Pipeline surveillance and perimeter security using laser backscatter radiation in glass fibers are current fields of research. The outstanding opportunity - opposing to e.g. methods applying interference patterns - of using this method is the very accurate temporal and spatial localization of events on the glass fiber. However, the vast amount of data, collected inside these setups and its subsequent analysis presents a problem for today's systems. Further, as the data are highly dependent on the fiber and material wherein it is located, they are not easily interpreted.
The backscattered radiation can be interpreted like an audio record. So in our work we utilize artificial intelligence methods to classify this "audio" stream to assign meaningful labels to specific recorded events. Depending on the method in use or using ensemble methods, this classification process is quite time consuming. To simplify this task, first we identify the regions of interest (ROI) that deserve further investigation. To facilitate this, we apply a preprocessing algorithm on the raw data.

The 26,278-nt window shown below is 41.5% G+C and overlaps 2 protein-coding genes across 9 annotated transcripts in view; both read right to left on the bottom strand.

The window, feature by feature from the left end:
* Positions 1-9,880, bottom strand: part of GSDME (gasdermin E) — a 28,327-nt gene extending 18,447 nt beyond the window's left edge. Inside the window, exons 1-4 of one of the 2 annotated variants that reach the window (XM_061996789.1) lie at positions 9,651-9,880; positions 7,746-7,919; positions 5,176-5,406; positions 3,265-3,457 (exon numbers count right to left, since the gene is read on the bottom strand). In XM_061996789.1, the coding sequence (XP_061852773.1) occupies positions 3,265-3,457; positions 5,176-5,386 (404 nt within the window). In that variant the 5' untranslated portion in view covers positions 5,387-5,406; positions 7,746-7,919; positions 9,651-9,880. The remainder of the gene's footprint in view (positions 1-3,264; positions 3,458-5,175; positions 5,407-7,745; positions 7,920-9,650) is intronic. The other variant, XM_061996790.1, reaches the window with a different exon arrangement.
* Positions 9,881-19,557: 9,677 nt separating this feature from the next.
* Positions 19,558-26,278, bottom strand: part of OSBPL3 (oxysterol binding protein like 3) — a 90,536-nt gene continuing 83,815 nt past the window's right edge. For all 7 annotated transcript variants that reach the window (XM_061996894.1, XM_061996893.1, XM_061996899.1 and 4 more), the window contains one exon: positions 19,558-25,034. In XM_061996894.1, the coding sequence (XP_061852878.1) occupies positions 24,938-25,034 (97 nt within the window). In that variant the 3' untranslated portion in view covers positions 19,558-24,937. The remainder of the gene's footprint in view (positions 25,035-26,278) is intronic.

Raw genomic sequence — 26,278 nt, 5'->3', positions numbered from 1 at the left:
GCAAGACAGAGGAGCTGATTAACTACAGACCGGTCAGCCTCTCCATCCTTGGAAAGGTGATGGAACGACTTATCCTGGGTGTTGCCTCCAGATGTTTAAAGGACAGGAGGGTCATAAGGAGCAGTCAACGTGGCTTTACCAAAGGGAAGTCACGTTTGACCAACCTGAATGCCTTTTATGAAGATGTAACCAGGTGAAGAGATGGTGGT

Using the classification labels we further define objects and enrich them with additional details, such as their movement along the cable. Depending on the sampling rate, even groups of objects with small gaps between them - e.g. a convoy of cars or people walking behind each other - become distinguishable. Using sonic velocity information, we also are able to determine the rectangular
distance of the observed object to the fiber. This information is then used to detect approaching objects before they reach a certain perimeter limit.